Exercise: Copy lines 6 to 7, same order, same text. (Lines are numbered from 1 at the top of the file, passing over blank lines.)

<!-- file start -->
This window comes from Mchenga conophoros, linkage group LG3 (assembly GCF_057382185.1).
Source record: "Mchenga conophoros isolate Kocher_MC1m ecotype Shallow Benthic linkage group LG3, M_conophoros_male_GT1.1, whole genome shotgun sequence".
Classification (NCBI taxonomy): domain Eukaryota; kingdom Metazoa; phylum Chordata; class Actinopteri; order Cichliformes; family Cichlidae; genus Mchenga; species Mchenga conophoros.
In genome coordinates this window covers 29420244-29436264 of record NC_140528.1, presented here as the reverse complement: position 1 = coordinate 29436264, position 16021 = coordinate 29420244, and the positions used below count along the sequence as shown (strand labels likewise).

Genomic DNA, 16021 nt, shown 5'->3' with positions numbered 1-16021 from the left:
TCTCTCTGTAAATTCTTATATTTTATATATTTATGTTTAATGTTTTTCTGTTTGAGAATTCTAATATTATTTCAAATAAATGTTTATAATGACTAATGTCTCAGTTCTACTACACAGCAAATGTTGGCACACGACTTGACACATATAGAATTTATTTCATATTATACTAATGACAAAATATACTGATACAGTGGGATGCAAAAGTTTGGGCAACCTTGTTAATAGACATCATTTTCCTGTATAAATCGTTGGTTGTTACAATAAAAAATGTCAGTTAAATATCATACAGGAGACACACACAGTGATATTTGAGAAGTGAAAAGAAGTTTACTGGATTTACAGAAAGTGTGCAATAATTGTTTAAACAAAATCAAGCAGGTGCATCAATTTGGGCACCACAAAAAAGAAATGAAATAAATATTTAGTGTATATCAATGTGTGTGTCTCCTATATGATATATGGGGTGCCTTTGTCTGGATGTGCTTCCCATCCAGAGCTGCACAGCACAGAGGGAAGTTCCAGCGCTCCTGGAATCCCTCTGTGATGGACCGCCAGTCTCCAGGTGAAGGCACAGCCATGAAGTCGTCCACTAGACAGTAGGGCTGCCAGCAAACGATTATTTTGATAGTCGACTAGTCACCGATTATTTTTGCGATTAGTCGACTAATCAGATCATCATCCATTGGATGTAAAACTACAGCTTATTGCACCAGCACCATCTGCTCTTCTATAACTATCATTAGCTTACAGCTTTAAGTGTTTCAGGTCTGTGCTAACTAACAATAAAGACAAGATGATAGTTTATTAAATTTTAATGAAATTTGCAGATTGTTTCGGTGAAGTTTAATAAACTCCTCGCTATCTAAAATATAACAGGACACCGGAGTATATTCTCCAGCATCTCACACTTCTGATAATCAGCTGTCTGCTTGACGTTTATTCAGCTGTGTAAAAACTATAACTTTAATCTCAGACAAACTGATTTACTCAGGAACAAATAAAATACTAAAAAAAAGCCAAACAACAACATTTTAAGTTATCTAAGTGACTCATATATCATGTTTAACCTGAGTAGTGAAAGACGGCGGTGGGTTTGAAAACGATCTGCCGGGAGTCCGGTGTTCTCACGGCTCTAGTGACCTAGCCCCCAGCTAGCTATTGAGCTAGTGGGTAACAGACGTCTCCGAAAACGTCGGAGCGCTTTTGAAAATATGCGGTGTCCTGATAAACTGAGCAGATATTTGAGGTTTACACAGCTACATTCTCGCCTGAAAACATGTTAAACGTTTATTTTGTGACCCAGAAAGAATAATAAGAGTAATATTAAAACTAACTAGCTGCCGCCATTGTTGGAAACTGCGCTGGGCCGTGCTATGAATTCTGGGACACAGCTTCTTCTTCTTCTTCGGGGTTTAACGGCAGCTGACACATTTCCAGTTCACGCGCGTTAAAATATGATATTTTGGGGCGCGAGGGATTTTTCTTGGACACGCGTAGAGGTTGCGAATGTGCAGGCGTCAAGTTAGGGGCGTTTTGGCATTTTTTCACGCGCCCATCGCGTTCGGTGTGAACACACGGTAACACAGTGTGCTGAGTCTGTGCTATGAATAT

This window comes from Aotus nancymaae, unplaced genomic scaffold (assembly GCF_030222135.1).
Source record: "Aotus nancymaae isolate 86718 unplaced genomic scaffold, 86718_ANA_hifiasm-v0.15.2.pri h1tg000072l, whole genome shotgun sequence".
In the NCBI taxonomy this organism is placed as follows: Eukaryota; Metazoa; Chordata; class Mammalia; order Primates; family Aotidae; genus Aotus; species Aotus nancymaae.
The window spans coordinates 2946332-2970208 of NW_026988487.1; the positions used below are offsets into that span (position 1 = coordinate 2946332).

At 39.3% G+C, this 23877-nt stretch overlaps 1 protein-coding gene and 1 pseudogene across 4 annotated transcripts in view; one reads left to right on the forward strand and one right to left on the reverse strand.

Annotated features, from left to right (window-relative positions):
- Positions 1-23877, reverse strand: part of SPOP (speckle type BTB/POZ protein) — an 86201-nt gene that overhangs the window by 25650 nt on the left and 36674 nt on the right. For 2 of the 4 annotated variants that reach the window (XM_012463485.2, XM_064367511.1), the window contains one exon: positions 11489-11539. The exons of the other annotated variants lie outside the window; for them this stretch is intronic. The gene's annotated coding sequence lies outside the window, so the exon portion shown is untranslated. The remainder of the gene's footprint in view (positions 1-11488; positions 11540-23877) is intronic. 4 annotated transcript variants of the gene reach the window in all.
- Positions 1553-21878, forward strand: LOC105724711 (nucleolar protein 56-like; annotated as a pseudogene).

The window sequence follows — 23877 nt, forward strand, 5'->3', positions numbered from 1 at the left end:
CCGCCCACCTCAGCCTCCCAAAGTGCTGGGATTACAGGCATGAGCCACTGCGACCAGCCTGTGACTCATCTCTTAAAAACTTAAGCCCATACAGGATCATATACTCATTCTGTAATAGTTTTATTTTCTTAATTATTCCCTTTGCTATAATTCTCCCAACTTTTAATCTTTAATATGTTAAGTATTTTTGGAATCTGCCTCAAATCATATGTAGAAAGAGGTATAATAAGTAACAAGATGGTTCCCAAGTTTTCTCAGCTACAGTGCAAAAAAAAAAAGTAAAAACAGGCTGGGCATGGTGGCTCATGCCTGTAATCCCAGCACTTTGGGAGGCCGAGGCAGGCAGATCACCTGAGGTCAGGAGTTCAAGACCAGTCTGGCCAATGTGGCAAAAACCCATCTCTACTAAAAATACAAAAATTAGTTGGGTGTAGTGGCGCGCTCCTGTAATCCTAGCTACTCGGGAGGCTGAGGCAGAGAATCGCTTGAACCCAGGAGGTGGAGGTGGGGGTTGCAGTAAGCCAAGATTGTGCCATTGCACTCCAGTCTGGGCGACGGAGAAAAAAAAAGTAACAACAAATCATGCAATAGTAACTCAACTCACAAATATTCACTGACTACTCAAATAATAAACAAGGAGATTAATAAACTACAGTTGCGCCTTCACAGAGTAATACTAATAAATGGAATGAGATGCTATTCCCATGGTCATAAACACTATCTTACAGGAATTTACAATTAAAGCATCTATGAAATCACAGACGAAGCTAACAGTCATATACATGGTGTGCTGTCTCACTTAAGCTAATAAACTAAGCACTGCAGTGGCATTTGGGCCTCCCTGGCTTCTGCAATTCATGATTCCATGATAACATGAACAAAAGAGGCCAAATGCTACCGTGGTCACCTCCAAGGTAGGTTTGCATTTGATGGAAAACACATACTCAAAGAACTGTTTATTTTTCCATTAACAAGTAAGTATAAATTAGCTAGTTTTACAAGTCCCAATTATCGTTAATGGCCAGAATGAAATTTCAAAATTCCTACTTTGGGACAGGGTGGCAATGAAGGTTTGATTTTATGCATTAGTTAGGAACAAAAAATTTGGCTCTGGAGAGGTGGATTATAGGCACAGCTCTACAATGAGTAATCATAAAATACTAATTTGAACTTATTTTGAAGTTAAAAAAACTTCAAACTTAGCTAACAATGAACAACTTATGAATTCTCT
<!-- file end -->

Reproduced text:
TCTCTCTGTAAATTCTTATATTTTATATATTTATGTTTAATGTTTTTCTGTTTGAGAATTCTAATATTATTTCAAATAAATGTTTATAATGACTAATGTCTCAGTTCTACTACACAGCAAATGTTGGCACACGACTTGACACATATAGAATTTATTTCATATTATACTAATGACAAAATATACTGATACAGTGGGATGCAAAAGTTTGGGCAACCTTGTTAATAGACATCATTTTCCTGTATAAATCGTTGGTTGTTACAATAAAAAATGTCAGTTAAATATCATACAGGAGACACACACAGTGATATTTGAGAAGTGAAAAGAAGTTTACTGGATTTACAGAAAGTGTGCAATAATTGTTTAAACAAAATCAAGCAGGTGCATCAATTTGGGCACCACAAAAAAGAAATGAAATAAATATTTAGTGTATATCAATGTGTGTGTCTCCTATATGATATATGGGGTGCCTTTGTCTGGATGTGCTTCCCATCCAGAGCTGCACAGCACAGAGGGAAGTTCCAGCGCTCCTGGAATCCCTCTGTGATGGACCGCCAGTCTCCAGGTGAAGGCACAGCCATGAAGTCGTCCACTAGACAGTAGGGCTGCCAGCAAACGATTATTTTGATAGTCGACTAGTCACCGATTATTTTTGCGATTAGTCGACTAATCAGATCATCATCCATTGGATGTAAAACTACAGCTTATTGCACCAGCACCATCTGCTCTTCTATAACTATCATTAGCTTACAGCTTTAAGTGTTTCAGGTCTGTGCTAACTAACAATAAAGACAAGATGATAGTTTATTAAATTTTAATGAAATTTGCAGATTGTTTCGGTGAAGTTTAATAAACTCCTCGCTATCTAAAATATAACAGGACACCGGAGTATATTCTCCAGCATCTCACACTTCTGATAATCAGCTGTCTGCTTGACGTTTATTCAGCTGTGTAAAAACTATAACTTTAATCTCAGACAAACTGATTTACTCAGGAACAAATAAAATACTAAAAAAAAGCCAAACAACAACATTTTAAGTTATCTAAGTGACTCATATATCATGTTTAACCTGAGTAGTGAAAGACGGCGGTGGGTTTGAAAACGATCTGCCGGGAGTCCGGTGTTCTCACGGCTCTAGTGACCTAGCCCCCAGCTAGCTATTGAGCTAGTGGGTAACAGACGTCTCCGAAAACGTCGGAGCGCTTTTGAAAATATGCGGTGTCCTGATAAACTGAGCAGATATTTGAGGTTTACACAGCTACATTCTCGCCTGAAAACATGTTAAACGTTTATTTTGTGACCCAGAAAGAATAATAAGAGTAATATTAAAACTAACTAGCTGCCGCCATTGTTGGAAACTGCGCTGGGCCGTGCTATGAATTCTGGGACACAGCTTCTTCTTCTTCTTCGGGGTTTAACGGCAGCTGACACATTTCCAGTTCACGCGCGTTAAAATATGATATTTTGGGGCGCGAGGGATTTTTCTTGGACACGCGTAGAGGTTGCGAATGTGCAGGCGTCAAGTTAGGGGCGTTTTGGCATTTTTTCACGCGCCCATCGCGTTCGGTGTGAACACACGGTAACACAGTGTGCTGAGTCTGTGCTATGAATAT

This window comes from Aotus nancymaae, unplaced genomic scaffold (assembly GCF_030222135.1).